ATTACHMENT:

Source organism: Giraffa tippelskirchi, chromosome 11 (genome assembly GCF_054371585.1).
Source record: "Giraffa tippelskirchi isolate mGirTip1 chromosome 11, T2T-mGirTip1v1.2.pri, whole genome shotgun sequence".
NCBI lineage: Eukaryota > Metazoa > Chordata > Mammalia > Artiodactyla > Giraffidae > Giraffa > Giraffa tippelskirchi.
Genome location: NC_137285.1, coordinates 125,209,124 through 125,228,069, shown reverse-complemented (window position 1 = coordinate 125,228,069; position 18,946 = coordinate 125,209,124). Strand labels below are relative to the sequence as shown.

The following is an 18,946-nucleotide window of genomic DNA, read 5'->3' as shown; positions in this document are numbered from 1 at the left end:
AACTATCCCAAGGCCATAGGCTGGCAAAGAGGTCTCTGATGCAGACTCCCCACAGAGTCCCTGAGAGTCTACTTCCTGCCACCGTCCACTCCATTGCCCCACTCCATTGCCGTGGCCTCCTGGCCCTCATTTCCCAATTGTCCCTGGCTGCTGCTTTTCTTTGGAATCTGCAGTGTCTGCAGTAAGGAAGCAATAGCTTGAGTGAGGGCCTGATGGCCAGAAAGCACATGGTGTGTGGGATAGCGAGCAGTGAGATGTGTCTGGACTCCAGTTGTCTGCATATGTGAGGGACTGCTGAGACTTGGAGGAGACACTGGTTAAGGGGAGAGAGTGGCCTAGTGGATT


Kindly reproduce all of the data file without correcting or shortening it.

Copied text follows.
Source organism: Giraffa tippelskirchi, chromosome 11 (genome assembly GCF_054371585.1).
Source record: "Giraffa tippelskirchi isolate mGirTip1 chromosome 11, T2T-mGirTip1v1.2.pri, whole genome shotgun sequence".
NCBI lineage: Eukaryota > Metazoa > Chordata > Mammalia > Artiodactyla > Giraffidae > Giraffa > Giraffa tippelskirchi.
Genome location: NC_137285.1, coordinates 125,209,124 through 125,228,069, shown reverse-complemented (window position 1 = coordinate 125,228,069; position 18,946 = coordinate 125,209,124). Strand labels below are relative to the sequence as shown.

The following is an 18,946-nucleotide window of genomic DNA, read 5'->3' as shown; positions in this document are numbered from 1 at the left end:
AACTATCCCAAGGCCATAGGCTGGCAAAGAGGTCTCTGATGCAGACTCCCCACAGAGTCCCTGAGAGTCTACTTCCTGCCACCGTCCACTCCATTGCCCCACTCCATTGCCGTGGCCTCCTGGCCCTCATTTCCCAATTGTCCCTGGCTGCTGCTTTTCTTTGGAATCTGCAGTGTCTGCAGTAAGGAAGCAATAGCTTGAGTGAGGGCCTGATGGCCAGAAAGCACATGGTGTGTGGGATAGCGAGCAGTGAGATGTGTCTGGACTCCAGTTGTCTGCATATGTGAGGGACTGCTGAGACTTGGAGGAGACACTGGTTAAGGGGAGAGAGTGGCCTAGTGGATT